Qtrax CEO Allan Klepfisz Says Company Has Licenses With Three Majors
Qtrax CEO Allan Klepfisz Says Company Has Licenses With Three Majors

It's official. Qtrax is back. After several confusing leaks suggested it had gained renewed short-term "trial" licenses from a handful of major labels, the ad-supported music download service has gone live in several countries.

They include Canada, Hong Kong, Australia, New Zealand and Fiji. These are the first of what the company says will be a rollout to 30 countries overall in the weeks and months ahead. No word on a U.S. launch, or if one is in the cards at all.

While the company feels what they've created represents "the ultimate consumer proposition and very compelling business model," the service has several major question marks attached to it. First and foremost is whether users will go for the cumbersome download and playback method the service has adopted. Users must watch ads before downloading a track, and any tracks they download via the service must be played in a dedicated Qtrax player that also displays ads during playback.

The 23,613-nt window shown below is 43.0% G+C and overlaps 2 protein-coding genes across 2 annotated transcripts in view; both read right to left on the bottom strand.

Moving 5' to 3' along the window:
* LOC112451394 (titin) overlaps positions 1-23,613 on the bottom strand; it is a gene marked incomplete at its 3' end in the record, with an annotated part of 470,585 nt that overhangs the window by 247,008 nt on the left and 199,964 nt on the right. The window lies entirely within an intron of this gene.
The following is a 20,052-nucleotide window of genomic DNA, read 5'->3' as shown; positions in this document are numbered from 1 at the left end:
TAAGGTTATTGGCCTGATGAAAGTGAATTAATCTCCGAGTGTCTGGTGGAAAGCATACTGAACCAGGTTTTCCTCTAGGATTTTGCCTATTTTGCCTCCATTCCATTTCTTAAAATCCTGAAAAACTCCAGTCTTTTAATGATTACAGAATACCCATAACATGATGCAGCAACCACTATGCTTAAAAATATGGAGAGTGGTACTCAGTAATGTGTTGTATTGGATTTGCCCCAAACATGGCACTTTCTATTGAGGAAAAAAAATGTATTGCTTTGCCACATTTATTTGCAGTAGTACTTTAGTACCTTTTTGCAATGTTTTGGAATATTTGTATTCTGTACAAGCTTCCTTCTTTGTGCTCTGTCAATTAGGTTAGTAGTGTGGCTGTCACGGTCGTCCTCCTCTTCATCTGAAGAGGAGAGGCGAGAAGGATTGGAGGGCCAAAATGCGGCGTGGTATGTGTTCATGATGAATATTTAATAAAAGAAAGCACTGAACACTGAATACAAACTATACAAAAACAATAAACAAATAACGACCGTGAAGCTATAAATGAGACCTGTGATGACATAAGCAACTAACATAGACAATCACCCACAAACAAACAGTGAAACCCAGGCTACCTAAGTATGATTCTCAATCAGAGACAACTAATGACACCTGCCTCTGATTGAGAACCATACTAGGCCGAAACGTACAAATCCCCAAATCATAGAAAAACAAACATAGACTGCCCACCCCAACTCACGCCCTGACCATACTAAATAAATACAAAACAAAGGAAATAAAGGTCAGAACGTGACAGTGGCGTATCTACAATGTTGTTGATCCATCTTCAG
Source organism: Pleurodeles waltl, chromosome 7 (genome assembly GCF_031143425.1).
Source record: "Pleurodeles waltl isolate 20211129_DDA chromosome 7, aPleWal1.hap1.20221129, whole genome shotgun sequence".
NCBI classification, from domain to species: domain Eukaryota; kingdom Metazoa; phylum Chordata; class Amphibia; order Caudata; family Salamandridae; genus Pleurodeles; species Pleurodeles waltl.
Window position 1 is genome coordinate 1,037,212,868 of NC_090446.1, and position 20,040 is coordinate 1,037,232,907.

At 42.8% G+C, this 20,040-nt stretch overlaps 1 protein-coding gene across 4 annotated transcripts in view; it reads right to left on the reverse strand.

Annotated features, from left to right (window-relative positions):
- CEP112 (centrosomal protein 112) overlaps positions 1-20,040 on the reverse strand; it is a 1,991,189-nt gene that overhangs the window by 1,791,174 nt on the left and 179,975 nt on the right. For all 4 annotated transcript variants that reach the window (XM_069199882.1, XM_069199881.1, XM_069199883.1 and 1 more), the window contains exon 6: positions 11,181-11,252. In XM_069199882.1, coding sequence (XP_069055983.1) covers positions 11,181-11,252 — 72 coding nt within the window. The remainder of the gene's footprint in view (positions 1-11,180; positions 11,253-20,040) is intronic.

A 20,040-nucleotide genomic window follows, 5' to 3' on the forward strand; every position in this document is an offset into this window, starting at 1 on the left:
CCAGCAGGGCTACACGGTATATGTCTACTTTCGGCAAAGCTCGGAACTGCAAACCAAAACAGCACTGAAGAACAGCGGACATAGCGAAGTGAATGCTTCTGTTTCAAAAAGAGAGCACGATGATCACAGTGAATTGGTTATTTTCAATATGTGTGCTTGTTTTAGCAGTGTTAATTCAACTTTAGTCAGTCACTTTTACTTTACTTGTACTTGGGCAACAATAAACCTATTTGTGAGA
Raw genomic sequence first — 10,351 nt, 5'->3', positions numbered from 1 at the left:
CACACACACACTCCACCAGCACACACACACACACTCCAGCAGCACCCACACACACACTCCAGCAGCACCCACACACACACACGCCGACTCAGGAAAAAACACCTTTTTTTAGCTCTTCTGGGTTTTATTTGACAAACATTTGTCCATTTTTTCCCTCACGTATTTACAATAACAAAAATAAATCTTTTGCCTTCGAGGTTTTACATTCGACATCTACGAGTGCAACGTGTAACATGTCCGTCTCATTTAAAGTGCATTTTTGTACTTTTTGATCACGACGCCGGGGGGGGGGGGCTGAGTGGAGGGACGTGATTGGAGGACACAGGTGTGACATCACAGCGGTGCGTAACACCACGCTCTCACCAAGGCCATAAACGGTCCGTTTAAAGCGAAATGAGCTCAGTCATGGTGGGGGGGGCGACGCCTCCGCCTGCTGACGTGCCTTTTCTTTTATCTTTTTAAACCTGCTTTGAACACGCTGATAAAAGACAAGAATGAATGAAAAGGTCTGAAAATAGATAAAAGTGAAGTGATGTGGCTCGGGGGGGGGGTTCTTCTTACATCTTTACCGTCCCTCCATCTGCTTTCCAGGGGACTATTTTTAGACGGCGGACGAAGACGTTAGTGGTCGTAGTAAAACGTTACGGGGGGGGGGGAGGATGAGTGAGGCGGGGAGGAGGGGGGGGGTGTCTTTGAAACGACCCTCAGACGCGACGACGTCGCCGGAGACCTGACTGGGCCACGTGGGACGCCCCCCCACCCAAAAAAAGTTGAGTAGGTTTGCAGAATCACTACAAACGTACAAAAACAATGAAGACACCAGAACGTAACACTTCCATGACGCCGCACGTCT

The catalog is another question. While it has short-term licenses from at least three of the four major labels (WMG's involvement remains unclear), they are mostly for back catalog tracks, not upfront releases.

Qtrax still owes the major labels money from the licenses secured from its last failed launch two years ago. The short-term licenses were struck to allow the company to launch a service that can collect the revenues needed to pay what it owes. If it can't do so in time (some say three-months), then the licenses expire and Qtrax fads back into oblivion.

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